cause and effect + Murphy's law= cold legs.

Two happy spring things:

Cherry Blossoms are coming! The peak bloom time will actually take place during the festival.

In Iran, Nowruz starts at spring. It's nice to see a picture of Iranians wherein the caption includes "revelers" instead of "rebels" or "you're next, fuckers- right after we figure out this Iraq thing."

Militant Pedestrains, Unite!

OK, as most of you out there know, I'm very bitter towards DC drivers, especially when I'm walking. Two broken ribs and way too many near-hits make me a very militant pedestrian. That's why I'm so encouraged by this news.

Keep your eyes open- and not just for cars that are about to hit you: in the next few days, with the help of the new lappy, I will be outlining the Militant Pedestrian Agenda. I'm sick of reading stories like this one.

Feel free to email me with your own militant pedestrian stories- or why you'd like to become a Militant Pedestrian, and what you'd like to see happen.

The "Scare Quotes" Edition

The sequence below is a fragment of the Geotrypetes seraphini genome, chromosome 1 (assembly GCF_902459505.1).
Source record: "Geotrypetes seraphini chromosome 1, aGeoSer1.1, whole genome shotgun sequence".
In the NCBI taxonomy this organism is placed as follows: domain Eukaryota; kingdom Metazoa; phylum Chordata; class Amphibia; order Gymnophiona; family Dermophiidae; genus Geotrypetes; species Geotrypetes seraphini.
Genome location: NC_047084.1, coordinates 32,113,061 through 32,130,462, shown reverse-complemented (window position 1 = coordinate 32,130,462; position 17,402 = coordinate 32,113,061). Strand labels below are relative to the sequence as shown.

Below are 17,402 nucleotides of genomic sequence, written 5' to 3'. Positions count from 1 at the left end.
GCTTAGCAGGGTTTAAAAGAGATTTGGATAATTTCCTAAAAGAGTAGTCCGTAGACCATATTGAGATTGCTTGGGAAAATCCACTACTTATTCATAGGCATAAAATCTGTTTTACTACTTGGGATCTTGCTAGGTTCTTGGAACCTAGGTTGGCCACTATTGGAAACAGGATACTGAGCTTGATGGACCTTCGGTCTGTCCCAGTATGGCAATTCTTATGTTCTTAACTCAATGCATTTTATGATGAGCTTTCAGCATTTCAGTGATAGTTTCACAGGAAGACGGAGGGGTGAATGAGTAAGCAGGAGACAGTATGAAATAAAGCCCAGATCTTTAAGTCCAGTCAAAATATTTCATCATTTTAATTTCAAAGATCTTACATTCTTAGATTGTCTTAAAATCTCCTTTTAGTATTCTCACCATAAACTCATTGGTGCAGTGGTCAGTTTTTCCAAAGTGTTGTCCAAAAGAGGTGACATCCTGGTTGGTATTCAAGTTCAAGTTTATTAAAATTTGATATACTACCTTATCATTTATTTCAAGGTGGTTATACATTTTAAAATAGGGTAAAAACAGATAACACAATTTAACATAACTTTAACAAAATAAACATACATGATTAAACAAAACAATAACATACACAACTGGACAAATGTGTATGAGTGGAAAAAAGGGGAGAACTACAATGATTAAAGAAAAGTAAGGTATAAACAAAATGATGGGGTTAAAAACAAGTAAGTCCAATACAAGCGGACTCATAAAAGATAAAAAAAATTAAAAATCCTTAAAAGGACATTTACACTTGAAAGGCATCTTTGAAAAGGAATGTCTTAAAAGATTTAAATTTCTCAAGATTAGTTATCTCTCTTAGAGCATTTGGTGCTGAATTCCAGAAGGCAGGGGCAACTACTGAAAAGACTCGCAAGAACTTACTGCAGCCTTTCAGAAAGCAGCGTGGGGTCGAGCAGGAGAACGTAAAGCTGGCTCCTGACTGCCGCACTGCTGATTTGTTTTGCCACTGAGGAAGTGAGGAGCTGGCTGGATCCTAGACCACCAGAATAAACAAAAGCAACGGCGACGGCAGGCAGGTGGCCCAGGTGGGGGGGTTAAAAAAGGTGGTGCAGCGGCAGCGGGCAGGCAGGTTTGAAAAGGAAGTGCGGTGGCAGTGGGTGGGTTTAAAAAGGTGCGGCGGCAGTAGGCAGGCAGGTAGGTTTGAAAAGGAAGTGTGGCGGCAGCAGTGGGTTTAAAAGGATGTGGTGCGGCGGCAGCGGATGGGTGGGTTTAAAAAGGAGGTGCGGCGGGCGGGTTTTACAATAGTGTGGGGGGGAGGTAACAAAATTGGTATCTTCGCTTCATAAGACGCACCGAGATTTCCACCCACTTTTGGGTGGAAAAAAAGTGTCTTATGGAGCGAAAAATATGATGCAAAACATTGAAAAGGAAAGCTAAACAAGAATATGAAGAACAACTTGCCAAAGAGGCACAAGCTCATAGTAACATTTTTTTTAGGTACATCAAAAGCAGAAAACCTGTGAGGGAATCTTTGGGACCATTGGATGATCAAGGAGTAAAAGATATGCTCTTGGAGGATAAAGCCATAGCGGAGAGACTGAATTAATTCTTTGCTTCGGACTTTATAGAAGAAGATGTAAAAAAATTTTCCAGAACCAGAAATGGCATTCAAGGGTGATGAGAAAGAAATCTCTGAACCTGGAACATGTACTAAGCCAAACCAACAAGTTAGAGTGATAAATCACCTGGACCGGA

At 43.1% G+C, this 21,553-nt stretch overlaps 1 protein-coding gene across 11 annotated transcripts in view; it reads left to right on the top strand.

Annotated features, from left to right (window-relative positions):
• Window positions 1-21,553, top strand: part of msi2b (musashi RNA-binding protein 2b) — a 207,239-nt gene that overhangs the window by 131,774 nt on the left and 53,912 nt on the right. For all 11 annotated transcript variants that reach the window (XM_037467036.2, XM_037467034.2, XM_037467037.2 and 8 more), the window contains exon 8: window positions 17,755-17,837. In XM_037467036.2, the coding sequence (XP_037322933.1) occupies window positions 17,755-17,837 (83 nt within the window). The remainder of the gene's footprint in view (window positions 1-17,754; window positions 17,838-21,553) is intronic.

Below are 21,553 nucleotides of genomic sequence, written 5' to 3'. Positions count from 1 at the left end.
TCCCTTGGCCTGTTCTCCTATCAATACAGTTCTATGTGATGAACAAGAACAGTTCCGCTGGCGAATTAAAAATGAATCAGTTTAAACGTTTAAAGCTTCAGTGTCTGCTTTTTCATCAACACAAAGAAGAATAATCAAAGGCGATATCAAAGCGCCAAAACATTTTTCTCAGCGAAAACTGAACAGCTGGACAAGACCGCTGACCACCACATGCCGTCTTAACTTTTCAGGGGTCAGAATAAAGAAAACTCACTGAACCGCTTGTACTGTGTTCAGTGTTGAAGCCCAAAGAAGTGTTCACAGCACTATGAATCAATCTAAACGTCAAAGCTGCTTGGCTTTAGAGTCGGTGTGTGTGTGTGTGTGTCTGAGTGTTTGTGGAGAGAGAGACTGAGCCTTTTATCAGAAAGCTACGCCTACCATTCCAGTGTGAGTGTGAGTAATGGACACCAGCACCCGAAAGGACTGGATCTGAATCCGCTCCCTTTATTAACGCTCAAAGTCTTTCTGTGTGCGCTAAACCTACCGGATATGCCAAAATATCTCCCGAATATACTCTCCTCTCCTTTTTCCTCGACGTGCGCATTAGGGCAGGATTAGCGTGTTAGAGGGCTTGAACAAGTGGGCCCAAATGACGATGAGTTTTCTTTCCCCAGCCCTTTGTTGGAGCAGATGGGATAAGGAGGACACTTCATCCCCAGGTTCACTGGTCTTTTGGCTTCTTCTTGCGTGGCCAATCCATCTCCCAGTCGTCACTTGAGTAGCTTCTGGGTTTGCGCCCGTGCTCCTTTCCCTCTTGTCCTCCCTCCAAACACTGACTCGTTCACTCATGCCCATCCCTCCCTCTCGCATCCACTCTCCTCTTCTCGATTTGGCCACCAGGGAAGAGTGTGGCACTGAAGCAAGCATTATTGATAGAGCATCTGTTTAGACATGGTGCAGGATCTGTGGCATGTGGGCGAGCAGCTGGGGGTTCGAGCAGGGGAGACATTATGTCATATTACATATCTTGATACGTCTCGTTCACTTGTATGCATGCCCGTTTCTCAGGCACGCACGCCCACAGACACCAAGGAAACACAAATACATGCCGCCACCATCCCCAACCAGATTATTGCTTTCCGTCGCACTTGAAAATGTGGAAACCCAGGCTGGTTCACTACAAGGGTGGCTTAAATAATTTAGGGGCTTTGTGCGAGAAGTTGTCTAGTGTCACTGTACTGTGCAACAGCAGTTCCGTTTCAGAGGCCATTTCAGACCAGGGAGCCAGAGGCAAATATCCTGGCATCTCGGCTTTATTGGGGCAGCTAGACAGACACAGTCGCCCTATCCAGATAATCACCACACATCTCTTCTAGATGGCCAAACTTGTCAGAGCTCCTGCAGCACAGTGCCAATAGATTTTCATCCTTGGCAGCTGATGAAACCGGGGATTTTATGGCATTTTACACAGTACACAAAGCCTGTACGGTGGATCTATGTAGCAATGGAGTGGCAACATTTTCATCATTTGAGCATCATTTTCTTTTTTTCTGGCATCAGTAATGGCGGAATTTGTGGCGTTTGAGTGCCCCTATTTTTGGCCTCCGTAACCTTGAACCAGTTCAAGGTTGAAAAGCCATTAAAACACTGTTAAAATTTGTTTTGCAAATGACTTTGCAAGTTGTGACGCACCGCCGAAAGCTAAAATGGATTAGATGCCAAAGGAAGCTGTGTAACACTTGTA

Unless you live under a rock (actually, knowing some of the people who read this, that's a very distinct possibility- and I mean that quite literally), you know that today marks the third anniversary of the invasion of Iraq. I think it's something we're all trying to figure out.

I was studying abroad when September 11th happened; when I came home in late December Americans feared shoebombers and wondered where Osama was. When I left the country in February 2002 to study abroad again, we were championing the "successful overthrow" of the Taliban in Afghanistan. Upon my re-return to the States in July, suddenly, everyone as talking about invading Iraq. I felt like I'd missed a step in logic- what happened to Afghanistan? How was Iraq involved? Wait run that by me again? People had to explain it to me over and over. "You see, there are these weapons, and if Saddam has them..." But I just couldn't quite get it.

But I still don't get it.

I didn't get it when Bush stood on a ship on my birthday almost three years ago and declared "Mission Accomplished."

I don't understand how Bush can be "encouraged" by the "progress" while former Ayad Alawi concedes that his country has degenerated into civil war.